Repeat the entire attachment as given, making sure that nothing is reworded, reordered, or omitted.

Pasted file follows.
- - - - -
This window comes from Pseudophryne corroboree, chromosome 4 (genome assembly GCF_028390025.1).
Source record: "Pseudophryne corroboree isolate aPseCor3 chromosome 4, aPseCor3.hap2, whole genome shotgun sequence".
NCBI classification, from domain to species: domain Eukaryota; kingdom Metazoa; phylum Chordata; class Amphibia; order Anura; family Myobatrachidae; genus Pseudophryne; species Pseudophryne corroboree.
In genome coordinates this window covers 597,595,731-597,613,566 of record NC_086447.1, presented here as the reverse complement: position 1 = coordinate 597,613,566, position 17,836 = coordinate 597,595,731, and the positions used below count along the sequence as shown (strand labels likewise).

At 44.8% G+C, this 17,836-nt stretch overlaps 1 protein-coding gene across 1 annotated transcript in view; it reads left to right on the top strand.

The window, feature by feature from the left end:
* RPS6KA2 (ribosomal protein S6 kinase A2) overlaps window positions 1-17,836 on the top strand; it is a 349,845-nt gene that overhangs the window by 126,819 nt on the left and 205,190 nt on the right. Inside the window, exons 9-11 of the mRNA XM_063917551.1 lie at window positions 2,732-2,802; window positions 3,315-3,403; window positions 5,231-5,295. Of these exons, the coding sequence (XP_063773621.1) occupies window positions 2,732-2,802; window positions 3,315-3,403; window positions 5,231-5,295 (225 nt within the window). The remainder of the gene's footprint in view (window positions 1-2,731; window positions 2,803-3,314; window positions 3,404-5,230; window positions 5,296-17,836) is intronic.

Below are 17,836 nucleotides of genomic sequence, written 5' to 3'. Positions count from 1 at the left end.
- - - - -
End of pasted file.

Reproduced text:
This window comes from Pseudophryne corroboree, chromosome 4 (genome assembly GCF_028390025.1).
Source record: "Pseudophryne corroboree isolate aPseCor3 chromosome 4, aPseCor3.hap2, whole genome shotgun sequence".
NCBI classification, from domain to species: domain Eukaryota; kingdom Metazoa; phylum Chordata; class Amphibia; order Anura; family Myobatrachidae; genus Pseudophryne; species Pseudophryne corroboree.
In genome coordinates this window covers 597,595,731-597,613,566 of record NC_086447.1, presented here as the reverse complement: position 1 = coordinate 597,613,566, position 17,836 = coordinate 597,595,731, and the positions used below count along the sequence as shown (strand labels likewise).

At 44.8% G+C, this 17,836-nt stretch overlaps 1 protein-coding gene across 1 annotated transcript in view; it reads left to right on the top strand.

The window, feature by feature from the left end:
* RPS6KA2 (ribosomal protein S6 kinase A2) overlaps window positions 1-17,836 on the top strand; it is a 349,845-nt gene that overhangs the window by 126,819 nt on the left and 205,190 nt on the right. Inside the window, exons 9-11 of the mRNA XM_063917551.1 lie at window positions 2,732-2,802; window positions 3,315-3,403; window positions 5,231-5,295. Of these exons, the coding sequence (XP_063773621.1) occupies window positions 2,732-2,802; window positions 3,315-3,403; window positions 5,231-5,295 (225 nt within the window). The remainder of the gene's footprint in view (window positions 1-2,731; window positions 2,803-3,314; window positions 3,404-5,230; window positions 5,296-17,836) is intronic.

Below are 17,836 nucleotides of genomic sequence, written 5' to 3'. Positions count from 1 at the left end.